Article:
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31 Oct 07
Dream of a Low-Carbon, Rural Idyll Getting Closer?
Story by Gerard Wynn
LONDON - The falling cost of renewable energy could fuel a city stampede for the country to exchange clean air for carbon emissions, says Nick Rosen, author of a new book, "How to live Off-Grid".
Rosen runs through a familiar checklist of modern woes and fears, from climate change through to record oil and house prices, and then lists emerging solutions including wireless internet and increasingly competitive wind and solar energy.
"In the long-run it's where society's going... there'll be a rush to exurbia," he says, referring to the rural zone beyond US city suburbs that are still close enough to reach the city centre, and known as the stockbroker belt in Britain.
The idea is you buy a field, wood or building plot -- but don't pay the premium for mains access to water, gas and electricity. You skip that by installing your own solar or wind power, with a diesel generator back-up, and dig your own well.
A quarter of a million US households and 100,000 Britons live off grid, estimates writer and broadcaster Rosen.
Rosen's idea isn't to return to a 1960's-style "green" idealism. He sees off-grid becoming mainstream, and appealing as much to well-off people who want a self-contained, second home.
"The only thing that's stopping an exodus now in Britain is planning permission. But the rules are bending," he says.
Britain says it has no plans to relax strict rules on building homes in the country, but has launched a drive to build 3 million new homes by 2020 and wants all new homes to be zero carbon from 2016.
On Rosen's website (http://www.off-grid.net/) his own personal request has no offers yet.
"Land wanted in the UK: To live on. Mixture of woodland and meadow. South facing with water. Nowhere near a big road."
Investment in solar and wind power and batteries is paring the price of traditionally more expensive renewable energy compared to fossil fuels, and wireless technology makes it possible to access email, internet and work wherever there's a phone signal.
But going off grid is still expensive for incumbent house owners who don't benefit from that cheap plot of land to start.
A renewable energy system to cover an average British household's entire electricity needs would cost around 20,000 pounds (US$41,130) for solar power and 13,500 pounds for wind, including grants, estimates the Centre for Alternative Technology (CAT) -- compared to an annual electricity bill of about 400 pounds.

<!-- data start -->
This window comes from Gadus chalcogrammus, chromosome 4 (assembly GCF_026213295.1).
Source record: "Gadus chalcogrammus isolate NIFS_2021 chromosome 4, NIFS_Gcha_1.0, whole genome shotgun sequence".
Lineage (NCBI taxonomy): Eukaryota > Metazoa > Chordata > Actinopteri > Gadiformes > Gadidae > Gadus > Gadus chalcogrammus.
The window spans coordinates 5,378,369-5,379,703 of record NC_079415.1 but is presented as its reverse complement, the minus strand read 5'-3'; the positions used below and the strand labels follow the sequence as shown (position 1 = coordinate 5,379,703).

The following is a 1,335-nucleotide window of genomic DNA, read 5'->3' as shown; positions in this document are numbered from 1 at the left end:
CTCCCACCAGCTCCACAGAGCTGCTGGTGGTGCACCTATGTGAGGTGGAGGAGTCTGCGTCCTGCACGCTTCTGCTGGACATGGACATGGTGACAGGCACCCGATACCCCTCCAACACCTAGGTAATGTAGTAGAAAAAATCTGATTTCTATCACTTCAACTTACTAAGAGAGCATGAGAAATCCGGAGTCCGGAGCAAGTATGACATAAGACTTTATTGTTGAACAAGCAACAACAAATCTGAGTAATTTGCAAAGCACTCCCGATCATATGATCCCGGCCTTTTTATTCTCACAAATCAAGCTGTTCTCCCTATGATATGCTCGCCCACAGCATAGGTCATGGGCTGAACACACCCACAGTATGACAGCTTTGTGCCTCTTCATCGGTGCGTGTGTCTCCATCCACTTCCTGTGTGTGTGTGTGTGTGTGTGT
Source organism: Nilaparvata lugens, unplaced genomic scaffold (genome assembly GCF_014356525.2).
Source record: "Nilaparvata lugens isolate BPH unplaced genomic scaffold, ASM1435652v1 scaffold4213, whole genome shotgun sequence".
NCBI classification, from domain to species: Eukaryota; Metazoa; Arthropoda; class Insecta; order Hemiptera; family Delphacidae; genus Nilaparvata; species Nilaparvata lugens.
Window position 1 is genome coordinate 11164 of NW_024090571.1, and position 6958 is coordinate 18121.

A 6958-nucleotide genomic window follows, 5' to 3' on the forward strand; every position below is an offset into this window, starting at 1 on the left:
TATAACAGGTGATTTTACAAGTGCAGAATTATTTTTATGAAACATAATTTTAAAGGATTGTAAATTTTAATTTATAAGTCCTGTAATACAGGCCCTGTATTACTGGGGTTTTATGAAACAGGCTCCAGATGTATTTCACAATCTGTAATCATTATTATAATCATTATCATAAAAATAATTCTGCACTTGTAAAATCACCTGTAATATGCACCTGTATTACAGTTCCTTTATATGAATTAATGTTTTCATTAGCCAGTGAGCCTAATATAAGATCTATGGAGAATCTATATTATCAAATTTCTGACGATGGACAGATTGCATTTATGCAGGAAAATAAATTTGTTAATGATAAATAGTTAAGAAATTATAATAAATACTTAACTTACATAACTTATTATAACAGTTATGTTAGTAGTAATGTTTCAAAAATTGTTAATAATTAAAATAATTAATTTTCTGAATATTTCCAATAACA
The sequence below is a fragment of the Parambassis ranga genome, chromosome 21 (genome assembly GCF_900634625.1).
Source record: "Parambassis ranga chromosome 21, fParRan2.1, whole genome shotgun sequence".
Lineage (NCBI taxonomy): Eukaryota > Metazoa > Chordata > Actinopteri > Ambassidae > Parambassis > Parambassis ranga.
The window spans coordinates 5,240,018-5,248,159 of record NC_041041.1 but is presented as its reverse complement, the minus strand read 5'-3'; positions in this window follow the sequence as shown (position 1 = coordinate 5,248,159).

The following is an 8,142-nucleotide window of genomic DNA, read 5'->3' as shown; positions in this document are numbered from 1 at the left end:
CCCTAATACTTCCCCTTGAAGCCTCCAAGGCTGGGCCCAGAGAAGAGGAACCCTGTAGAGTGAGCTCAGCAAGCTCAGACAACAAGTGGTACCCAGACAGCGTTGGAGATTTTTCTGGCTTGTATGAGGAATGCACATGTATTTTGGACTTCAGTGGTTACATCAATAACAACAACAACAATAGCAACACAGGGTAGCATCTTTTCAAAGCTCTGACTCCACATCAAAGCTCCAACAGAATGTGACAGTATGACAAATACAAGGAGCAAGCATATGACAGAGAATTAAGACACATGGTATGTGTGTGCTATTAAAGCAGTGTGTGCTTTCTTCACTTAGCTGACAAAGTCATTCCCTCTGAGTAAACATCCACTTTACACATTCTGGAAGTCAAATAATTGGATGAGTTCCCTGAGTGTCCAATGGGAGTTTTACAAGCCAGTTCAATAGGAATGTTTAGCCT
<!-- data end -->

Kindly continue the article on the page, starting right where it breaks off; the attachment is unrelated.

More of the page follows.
If you have a river at the bottom of your garden the cost of a hydropower system is around 7,500 pounds.
"For most people living in houses, they have a grid connection and the easiest way to save energy is through energy efficiency," said CAT's Lucy Stone.
In addition, renewable sources of heating such as wood-burning stoves are much cheaper than renewable electricity, said Stone, and given heating accounts for by far the biggest slice of the average household energy budget -- and carbon emissions -- that's a better place to start.
What about the convenience of living off-grid?
I look around my kitchen where I interview Rosen -- coffee machine, radio, electric juicer, dishwasher, spotlights, gas cooker, kettle, are all plugged into energy grids at the flick of a switch or turn of a dial.
"You just have to make concessions," Rosen replied: you can't have a television, washing machine and electric lights all on at the same time in an off grid house powered by wind or solar power, for example, he says.
"Society has already accepted that we have to make concessions," he said, referring to growing consensus that carbon emissions must be cut.
"It's going to need more than just turning down the thermostat a notch and recycling your rubbish."
"It might take continuing high oil prices, severe droughts, or a power, water or food shortage, to make off grid urgent."
In lieu of actual disasters, imaginary ones will do in the hunt for a reassuring protection.
"Being 'off grid' ready brings peace of mind. Buying a wood burning stove provides comfort about the Russians raising the price of gas."
Related articles on Singapore: general environmental issues
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